(1) Emergencies. Those activities necessary to prevent an immediate threat to public health, safety, or welfare, or that pose an immediate risk of damage to private property and that require remedial or preventive action in a timeframe too short to allow for compliance with the requirements of this chapter. After the emergency, the person or agency undertaking the action shall report any impacts to the critical area to the director. The director may require submittal of a critical areas report to guide restoration or mitigation for these impacts. Final approval of the report, restoration and mitigation shall be in accordance with provisions of this chapter.

(2) Operation, maintenance, repair, modification, addition to, or replacement of existing structures, infrastructure improvements, utilities, public or private roads, dikes, levees, or drainage systems, if the activity does not further alter or increase the impact to, or encroach further within, a critical area or buffer and there is no increased risk to life or property as a result of the action. Operation and maintenance include vegetation management performed in accordance with best management practices; provided, that such management actions are part of regular and ongoing maintenance, do not expand further into the critical area, are not the result of an expansion of a structure or utility, and do not directly impact species or habitat protected under Chapter 20.25 OHMC.

(3) Educational and research activities that do not degrade the functions and values of a critical area or buffer. (Ord. 1801 § 4, 2018; Ord. 1440 § 2, 2005).

20.12.050 Public agency and utility exceptions.

(1) If the application of critical areas regulations in this chapter would prohibit a development proposal by a public agency or public utility, the agency or utility may apply for an exception pursuant to this section.

(2) Exception Request and Review Process. An application for a public agency and utility exception shall be made to the city and shall include a critical area identification form; critical areas report, including mitigation plan, if necessary; and any other related project documents, such as permit applications to other agencies, special studies, and environmental documents prepared pursuant to the State Environmental Policy Act. The director shall prepare a recommendation to the hearing examiner based on review of the submitted information, a site inspection, and the proposal’s ability to comply with review criteria in subsection (4) of this section.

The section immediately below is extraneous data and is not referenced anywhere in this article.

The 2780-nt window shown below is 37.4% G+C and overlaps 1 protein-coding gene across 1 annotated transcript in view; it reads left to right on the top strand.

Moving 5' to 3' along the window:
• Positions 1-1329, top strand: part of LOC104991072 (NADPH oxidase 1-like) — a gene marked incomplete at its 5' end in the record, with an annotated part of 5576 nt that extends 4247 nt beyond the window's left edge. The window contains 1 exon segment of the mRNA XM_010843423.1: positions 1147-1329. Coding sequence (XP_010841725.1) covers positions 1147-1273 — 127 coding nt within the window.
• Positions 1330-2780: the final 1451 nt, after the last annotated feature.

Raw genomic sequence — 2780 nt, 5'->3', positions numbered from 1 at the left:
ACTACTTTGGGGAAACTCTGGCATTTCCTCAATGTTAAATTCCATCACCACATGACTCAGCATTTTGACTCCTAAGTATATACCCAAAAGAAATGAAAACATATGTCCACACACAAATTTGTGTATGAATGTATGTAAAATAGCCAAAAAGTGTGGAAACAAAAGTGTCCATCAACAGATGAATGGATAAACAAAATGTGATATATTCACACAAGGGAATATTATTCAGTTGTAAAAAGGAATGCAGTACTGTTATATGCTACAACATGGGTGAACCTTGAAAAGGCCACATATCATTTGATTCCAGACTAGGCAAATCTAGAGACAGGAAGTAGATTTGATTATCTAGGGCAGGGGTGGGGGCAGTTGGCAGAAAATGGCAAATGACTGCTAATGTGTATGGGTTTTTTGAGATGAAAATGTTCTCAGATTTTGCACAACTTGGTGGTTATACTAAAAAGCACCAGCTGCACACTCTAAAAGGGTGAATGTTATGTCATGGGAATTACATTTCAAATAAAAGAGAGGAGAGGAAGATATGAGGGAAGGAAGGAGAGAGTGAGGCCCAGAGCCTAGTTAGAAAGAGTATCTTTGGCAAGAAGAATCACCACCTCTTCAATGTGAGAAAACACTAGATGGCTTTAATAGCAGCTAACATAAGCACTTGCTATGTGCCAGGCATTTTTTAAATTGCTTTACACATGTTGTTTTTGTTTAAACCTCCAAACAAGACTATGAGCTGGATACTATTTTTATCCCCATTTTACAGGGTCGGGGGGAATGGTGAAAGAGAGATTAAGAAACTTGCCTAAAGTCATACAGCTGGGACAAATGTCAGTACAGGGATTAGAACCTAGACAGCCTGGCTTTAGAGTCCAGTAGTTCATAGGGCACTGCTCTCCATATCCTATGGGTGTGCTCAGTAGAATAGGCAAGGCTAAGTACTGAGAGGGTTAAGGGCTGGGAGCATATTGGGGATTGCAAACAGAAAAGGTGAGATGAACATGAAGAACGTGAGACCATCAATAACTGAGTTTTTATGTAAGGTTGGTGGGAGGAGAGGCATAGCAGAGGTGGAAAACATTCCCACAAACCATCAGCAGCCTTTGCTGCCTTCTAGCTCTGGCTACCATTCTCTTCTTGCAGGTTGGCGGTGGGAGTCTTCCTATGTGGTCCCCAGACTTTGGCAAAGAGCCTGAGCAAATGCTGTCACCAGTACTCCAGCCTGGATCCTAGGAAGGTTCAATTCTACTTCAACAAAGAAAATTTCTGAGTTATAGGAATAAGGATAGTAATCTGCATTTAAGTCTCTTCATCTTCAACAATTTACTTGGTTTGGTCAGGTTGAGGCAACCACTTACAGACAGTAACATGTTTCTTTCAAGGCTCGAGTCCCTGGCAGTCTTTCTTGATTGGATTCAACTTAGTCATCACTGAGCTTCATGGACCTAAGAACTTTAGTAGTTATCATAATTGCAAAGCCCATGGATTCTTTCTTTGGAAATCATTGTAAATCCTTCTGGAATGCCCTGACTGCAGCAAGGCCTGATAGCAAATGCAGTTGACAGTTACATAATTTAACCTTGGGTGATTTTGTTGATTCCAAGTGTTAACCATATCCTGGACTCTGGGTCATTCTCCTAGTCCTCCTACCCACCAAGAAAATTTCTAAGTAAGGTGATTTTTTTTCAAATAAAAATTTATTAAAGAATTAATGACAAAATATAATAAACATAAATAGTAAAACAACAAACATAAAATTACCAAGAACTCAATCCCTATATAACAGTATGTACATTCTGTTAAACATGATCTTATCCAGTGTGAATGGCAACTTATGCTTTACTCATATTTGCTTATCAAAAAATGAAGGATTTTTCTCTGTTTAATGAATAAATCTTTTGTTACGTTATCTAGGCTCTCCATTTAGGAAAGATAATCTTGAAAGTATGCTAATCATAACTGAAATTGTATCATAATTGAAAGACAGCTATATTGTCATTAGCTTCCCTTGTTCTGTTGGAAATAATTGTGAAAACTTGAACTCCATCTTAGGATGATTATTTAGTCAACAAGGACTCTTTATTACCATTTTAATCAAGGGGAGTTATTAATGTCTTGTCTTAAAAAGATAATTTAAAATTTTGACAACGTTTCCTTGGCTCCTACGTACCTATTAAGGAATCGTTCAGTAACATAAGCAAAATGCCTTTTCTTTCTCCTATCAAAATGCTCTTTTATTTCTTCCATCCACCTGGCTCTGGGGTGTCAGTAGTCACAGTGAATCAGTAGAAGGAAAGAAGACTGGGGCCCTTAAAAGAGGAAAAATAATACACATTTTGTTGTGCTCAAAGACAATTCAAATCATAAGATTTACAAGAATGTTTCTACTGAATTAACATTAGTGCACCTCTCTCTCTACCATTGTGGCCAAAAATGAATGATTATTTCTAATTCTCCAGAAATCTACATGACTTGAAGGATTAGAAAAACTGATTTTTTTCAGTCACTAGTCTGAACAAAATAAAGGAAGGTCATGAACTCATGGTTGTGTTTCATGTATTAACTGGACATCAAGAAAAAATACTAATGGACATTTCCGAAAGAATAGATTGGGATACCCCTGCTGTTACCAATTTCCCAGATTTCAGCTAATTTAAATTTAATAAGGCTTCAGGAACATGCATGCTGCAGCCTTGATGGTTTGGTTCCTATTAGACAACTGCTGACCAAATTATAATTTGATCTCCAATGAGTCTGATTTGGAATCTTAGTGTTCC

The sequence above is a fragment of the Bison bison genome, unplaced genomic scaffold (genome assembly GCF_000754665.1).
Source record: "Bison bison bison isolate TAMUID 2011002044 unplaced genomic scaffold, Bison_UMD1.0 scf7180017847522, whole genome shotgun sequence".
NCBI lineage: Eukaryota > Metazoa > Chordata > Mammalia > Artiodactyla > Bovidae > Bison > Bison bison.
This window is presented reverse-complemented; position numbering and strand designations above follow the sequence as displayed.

(3) Hearing Examiner Review. The hearing examiner shall review the application and director’s recommendation, and conduct a public hearing pursuant to the provisions of Chapter 18.40 OHMC. The hearing examiner shall approve, approve with conditions, or deny the request based on the proposal’s ability to comply with all of the public agency and utility exception criteria in subsection (4) of this section.

(4) Public Agency and Utility Review Criteria. The criteria for review and approval of public agency and utility exceptions are the following:

(a) There is no other practical alternative to the proposed development with less impact on critical areas and their buffers, including minimizing removal of native vegetation and significant trees;

(b) The application of this chapter would unreasonably restrict the ability to provide services to the public;

(c) The proposal does not pose a threat to the public health, safety, or welfare on or off the development proposal site;

(d) The proposal protects and mitigates impacts to the functions and values of the critical area to the greatest extent feasible, consistent with the best available science; and

(e) The proposal is consistent with other applicable regulations and standards.

(5) The burden of proof shall be on the applicant to bring forth evidence in support of the application and to provide sufficient information on which any decision has to be made on the application. (Ord. 1801 § 5, 2018; Ord. 1440 § 2, 2005).

20.12.060 Reasonable use.

(1) If the application of critical areas regulations in this chapter would deny all reasonable economic use of the subject property, the city shall determine if compensation is an appropriate action, or the property owner may apply for an exception pursuant to this section.

(2) Exception Request and Review Process. An application for a reasonable use exception shall be made to the city and shall include a critical area identification form; critical areas report, including mitigation plan, if necessary; and any other related project documents, such as permit applications to other agencies, special studies, and environmental documents prepared pursuant to the State Environmental Policy Act. The director shall prepare a recommendation to the hearing examiner based on review of the submitted information, a site inspection, and the proposal’s ability to comply with reasonable use exception criteria in subsection (4) of this section.

(3) Hearing Examiner Review. The hearing examiner shall review the application and conduct a public hearing pursuant to the provisions of Chapter 18.40 OHMC. The hearing examiner shall approve, approve with conditions, or deny the request based on the proposal’s ability to comply with all the reasonable use exception review criteria in subsection (4) of this section.

(4) Reasonable Use Review Criteria. Criteria for review and approval of reasonable use exceptions follow: